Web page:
When It Comes to Killing, Who’s Worth More?

AP has a story today about a Hartford minister who is claiming that cops and media pay more attention to white murder victims than black ones. Connecticut Governor Jodi Rell recently called for an overhaul of the state’s entire criminal justice system in the wake of the horrific killing of a white suburban mother and two of her kids. That crime has gotten national play and enduring media coverage, while the 17 killings in inner city Hartford (two more than this time last year) have gotten, at best, quick one-off coverage. “It’s sending a double message,” says Rev. Cornell Lewis. “One type of life, beautiful and white, [is] valued. Other kids of life are not valued.”

I can’t speak to Rell’s motivation, but Lewis has a point as far as the media goes. When white teenagers are killed, the stories run for days, even weeks. Remember James Alenson, the Lincoln-Sudbury freshman who was stabbed? Not only did that incident inspire tremendous coverage, it also set off frantic suburban soul searching about raising, teaching, entertaining and medicating children. Meanwhile, when black inner-city teenagers are killed, you get eight column inches inside the B section at best. This is because, in the eyes of society, white suburban kids aren’t supposed to be killing one another.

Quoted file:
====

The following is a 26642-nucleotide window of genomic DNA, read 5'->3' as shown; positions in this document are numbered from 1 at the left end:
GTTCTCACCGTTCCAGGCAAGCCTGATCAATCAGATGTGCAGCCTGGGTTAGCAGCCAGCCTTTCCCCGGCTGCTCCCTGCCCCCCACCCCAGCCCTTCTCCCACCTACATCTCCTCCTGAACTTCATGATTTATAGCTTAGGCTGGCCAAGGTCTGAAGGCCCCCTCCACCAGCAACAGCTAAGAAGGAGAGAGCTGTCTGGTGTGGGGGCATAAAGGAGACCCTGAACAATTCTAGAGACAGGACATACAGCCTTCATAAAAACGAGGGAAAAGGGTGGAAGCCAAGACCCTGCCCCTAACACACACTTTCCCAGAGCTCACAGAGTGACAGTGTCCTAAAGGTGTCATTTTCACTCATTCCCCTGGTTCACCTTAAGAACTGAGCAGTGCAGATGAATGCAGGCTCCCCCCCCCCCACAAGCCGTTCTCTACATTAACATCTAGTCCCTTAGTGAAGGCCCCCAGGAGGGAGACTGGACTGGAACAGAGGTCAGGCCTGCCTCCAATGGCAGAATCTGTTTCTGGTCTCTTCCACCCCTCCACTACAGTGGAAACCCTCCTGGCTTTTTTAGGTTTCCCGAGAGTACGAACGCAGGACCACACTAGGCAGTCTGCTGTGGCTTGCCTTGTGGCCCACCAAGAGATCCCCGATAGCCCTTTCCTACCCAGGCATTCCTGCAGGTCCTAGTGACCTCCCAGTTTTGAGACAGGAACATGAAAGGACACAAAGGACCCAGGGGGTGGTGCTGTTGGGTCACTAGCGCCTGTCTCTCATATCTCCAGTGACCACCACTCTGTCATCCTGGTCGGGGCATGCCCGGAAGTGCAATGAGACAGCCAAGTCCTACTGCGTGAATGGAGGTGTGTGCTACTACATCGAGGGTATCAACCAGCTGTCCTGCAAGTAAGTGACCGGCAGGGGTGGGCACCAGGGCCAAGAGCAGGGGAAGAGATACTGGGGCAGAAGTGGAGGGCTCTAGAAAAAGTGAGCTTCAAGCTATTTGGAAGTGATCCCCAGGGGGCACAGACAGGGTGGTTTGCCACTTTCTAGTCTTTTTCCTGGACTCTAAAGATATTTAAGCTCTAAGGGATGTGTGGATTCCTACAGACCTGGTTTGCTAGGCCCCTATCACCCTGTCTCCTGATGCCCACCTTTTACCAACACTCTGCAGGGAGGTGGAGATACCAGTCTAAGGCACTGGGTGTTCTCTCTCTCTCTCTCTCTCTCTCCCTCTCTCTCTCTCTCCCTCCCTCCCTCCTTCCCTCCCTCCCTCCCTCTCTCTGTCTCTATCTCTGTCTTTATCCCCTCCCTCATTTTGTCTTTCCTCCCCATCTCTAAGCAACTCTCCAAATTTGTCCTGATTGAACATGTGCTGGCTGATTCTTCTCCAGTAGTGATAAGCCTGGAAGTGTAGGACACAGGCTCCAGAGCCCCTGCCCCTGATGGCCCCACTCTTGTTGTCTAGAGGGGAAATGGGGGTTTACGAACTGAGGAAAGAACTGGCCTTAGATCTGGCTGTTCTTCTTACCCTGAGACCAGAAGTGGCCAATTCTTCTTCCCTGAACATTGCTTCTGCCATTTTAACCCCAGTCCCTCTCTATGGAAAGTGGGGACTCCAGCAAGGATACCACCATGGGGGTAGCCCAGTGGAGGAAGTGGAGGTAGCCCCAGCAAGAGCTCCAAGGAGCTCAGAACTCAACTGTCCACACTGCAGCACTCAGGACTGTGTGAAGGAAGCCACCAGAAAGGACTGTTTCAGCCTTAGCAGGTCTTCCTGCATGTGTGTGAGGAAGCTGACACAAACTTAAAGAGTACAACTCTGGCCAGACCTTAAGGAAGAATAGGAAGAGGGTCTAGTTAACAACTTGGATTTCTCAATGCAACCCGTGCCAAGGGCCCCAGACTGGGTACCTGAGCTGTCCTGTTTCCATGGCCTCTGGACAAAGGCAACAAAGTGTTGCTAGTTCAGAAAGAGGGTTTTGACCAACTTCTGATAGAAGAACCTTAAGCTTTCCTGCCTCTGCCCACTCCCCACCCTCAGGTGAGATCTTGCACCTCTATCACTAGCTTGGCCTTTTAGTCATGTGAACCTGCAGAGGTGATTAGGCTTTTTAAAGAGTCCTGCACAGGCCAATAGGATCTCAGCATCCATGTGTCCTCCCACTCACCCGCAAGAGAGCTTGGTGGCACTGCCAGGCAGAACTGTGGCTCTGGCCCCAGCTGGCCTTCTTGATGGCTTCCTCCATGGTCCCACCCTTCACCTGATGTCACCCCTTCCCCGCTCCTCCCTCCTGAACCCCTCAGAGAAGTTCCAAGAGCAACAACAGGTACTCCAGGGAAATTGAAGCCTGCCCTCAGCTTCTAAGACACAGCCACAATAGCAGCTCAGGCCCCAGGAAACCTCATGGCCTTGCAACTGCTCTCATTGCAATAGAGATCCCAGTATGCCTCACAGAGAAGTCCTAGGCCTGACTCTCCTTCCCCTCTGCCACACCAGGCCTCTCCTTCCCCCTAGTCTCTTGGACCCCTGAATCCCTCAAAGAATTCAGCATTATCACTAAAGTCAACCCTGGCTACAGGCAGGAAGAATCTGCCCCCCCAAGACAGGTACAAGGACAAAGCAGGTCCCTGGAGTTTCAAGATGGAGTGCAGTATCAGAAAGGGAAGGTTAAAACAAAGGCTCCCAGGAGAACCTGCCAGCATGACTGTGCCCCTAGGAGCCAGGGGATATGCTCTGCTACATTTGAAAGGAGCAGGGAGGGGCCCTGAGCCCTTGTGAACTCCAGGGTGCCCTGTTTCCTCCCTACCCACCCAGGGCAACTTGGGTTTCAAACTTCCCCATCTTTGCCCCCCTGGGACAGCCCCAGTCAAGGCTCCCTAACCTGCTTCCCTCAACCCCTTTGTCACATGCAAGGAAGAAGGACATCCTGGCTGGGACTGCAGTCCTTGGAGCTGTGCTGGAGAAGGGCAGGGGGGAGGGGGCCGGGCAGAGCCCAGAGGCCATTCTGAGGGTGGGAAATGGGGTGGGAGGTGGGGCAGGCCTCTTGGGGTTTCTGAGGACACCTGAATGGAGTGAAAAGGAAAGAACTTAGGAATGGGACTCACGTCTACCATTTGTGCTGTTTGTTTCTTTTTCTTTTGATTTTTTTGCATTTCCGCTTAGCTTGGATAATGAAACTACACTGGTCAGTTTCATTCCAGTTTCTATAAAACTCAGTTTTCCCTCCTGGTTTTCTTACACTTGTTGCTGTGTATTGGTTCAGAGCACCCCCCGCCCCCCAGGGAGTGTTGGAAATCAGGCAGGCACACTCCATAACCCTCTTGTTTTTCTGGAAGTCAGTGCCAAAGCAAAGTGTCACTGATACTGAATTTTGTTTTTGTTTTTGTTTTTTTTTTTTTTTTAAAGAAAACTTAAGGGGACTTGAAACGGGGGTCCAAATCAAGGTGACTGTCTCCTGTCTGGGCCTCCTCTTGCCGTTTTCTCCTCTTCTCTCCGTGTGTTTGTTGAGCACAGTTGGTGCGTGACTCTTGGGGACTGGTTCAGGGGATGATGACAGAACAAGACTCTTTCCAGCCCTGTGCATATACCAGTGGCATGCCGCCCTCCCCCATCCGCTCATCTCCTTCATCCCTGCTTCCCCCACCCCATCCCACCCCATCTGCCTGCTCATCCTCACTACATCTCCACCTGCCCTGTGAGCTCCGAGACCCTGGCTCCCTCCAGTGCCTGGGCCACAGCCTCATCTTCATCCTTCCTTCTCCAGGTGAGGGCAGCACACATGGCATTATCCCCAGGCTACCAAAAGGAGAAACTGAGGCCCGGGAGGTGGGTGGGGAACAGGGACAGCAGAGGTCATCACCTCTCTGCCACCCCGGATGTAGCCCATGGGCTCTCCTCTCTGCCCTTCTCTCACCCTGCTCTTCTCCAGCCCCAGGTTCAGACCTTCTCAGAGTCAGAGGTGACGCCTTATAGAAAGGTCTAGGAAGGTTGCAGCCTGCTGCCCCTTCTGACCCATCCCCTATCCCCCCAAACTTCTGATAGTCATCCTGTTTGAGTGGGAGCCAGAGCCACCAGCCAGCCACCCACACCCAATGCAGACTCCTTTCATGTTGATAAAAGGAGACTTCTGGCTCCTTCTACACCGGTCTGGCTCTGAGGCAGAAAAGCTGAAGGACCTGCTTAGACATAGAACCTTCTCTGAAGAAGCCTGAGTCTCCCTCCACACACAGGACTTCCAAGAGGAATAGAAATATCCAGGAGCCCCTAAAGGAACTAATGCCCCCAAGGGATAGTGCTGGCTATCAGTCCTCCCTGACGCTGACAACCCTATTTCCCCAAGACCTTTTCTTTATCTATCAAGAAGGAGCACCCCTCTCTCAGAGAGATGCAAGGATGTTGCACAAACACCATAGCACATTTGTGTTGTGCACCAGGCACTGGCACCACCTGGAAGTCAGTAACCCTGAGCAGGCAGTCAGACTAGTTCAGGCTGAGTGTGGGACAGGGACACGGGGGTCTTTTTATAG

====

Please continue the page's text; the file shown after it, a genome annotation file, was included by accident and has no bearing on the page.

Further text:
But there’s more going on than simple racism, as Richard Hanley points out in the AP story. The suburban Connecticut crimes had a strong narrative: Three people in a safe, quiet suburb, tortured and killed by a couple of cons. Beyond that, the story is easy to cover because it’s in the ‘burbs. Going into an inner city neighborhood and knocking on doors is harder, which leads, as Hanley points out, to “drive-by journalism” from skittish reporters.

Plus, from the narrative viewpoint, stories about a small-time crack slinger getting shot aren’t immediately interesting to non inner-city folks. Kid goes down the wrong path, does some dirt and catches a bullet for it. It has the ring of inevitability. These stories can be made interesting, as in this extraordinary Globe piece, but that takes time, something daily papers don’t really have. (As a side note, the novels of George Pelecanos—who also writes for HBO’s The Wire—are especially effective in this regard, particularly Drama City, which I just read and highly recommend.)

It’s hard to quantify the value papers put on the lives of murder victims, but a good rule of thumb is to note which funerals the papers decide to cover, because funeral coverage is a way of further humanizing the victims and their families. For instance, this month the Globe covered two funerals for homicide victims. One for Joanna Mullin, the 6-year-old Weymouth girl who was kidnapped and killed by a cousin; and another for the two children of a troubled Roslindale mother who allegedly poisoned them. Note that they’re both strong and compelling narratives, in addition to being senseless losses of life. It may not be pretty, but it’s certainly a factor in determining coverage.